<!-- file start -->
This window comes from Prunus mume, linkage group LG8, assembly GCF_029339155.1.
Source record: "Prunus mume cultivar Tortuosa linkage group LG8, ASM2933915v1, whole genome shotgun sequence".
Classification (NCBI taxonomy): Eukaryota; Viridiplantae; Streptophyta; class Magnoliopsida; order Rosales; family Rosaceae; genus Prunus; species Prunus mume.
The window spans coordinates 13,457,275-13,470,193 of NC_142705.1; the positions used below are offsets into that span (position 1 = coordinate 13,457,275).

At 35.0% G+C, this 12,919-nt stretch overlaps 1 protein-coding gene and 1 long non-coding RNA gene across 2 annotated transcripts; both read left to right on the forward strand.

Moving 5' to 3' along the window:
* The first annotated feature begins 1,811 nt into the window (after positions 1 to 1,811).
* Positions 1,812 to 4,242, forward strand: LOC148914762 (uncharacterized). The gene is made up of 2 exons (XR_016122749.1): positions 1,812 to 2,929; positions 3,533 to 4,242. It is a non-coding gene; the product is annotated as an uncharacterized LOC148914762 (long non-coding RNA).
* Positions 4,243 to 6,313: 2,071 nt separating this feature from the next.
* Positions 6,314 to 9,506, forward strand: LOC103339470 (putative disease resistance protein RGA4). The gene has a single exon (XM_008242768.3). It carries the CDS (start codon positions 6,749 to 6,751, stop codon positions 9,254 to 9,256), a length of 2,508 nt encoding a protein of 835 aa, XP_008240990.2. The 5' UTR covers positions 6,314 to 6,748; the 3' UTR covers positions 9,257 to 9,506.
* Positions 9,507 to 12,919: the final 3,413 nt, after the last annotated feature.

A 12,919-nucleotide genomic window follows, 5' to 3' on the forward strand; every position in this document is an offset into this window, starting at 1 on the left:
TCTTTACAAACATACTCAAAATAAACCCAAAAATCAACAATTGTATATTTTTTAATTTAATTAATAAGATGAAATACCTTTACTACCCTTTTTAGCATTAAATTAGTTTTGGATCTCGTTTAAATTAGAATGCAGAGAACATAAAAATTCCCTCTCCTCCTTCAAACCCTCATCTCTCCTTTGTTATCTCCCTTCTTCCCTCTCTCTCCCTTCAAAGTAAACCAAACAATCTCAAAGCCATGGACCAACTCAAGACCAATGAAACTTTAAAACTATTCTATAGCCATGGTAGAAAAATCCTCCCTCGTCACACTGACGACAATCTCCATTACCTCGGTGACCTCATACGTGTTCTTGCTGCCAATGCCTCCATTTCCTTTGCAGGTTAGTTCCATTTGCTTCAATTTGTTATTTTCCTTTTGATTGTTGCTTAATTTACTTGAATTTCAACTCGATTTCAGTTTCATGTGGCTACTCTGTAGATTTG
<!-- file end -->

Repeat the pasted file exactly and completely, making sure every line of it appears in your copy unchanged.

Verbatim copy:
This window comes from Prunus mume, linkage group LG8, assembly GCF_029339155.1.
Source record: "Prunus mume cultivar Tortuosa linkage group LG8, ASM2933915v1, whole genome shotgun sequence".
Classification (NCBI taxonomy): Eukaryota; Viridiplantae; Streptophyta; class Magnoliopsida; order Rosales; family Rosaceae; genus Prunus; species Prunus mume.
The window spans coordinates 13,457,275-13,470,193 of NC_142705.1; the positions used below are offsets into that span (position 1 = coordinate 13,457,275).

At 35.0% G+C, this 12,919-nt stretch overlaps 1 protein-coding gene and 1 long non-coding RNA gene across 2 annotated transcripts; both read left to right on the forward strand.

Moving 5' to 3' along the window:
* The first annotated feature begins 1,811 nt into the window (after positions 1 to 1,811).
* Positions 1,812 to 4,242, forward strand: LOC148914762 (uncharacterized). The gene is made up of 2 exons (XR_016122749.1): positions 1,812 to 2,929; positions 3,533 to 4,242. It is a non-coding gene; the product is annotated as an uncharacterized LOC148914762 (long non-coding RNA).
* Positions 4,243 to 6,313: 2,071 nt separating this feature from the next.
* Positions 6,314 to 9,506, forward strand: LOC103339470 (putative disease resistance protein RGA4). The gene has a single exon (XM_008242768.3). It carries the CDS (start codon positions 6,749 to 6,751, stop codon positions 9,254 to 9,256), a length of 2,508 nt encoding a protein of 835 aa, XP_008240990.2. The 5' UTR covers positions 6,314 to 6,748; the 3' UTR covers positions 9,257 to 9,506.
* Positions 9,507 to 12,919: the final 3,413 nt, after the last annotated feature.

A 12,919-nucleotide genomic window follows, 5' to 3' on the forward strand; every position in this document is an offset into this window, starting at 1 on the left:
TCTTTACAAACATACTCAAAATAAACCCAAAAATCAACAATTGTATATTTTTTAATTTAATTAATAAGATGAAATACCTTTACTACCCTTTTTAGCATTAAATTAGTTTTGGATCTCGTTTAAATTAGAATGCAGAGAACATAAAAATTCCCTCTCCTCCTTCAAACCCTCATCTCTCCTTTGTTATCTCCCTTCTTCCCTCTCTCTCCCTTCAAAGTAAACCAAACAATCTCAAAGCCATGGACCAACTCAAGACCAATGAAACTTTAAAACTATTCTATAGCCATGGTAGAAAAATCCTCCCTCGTCACACTGACGACAATCTCCATTACCTCGGTGACCTCATACGTGTTCTTGCTGCCAATGCCTCCATTTCCTTTGCAGGTTAGTTCCATTTGCTTCAATTTGTTATTTTCCTTTTGATTGTTGCTTAATTTACTTGAATTTCAACTCGATTTCAGTTTCATGTGGCTACTCTGTAGATTTG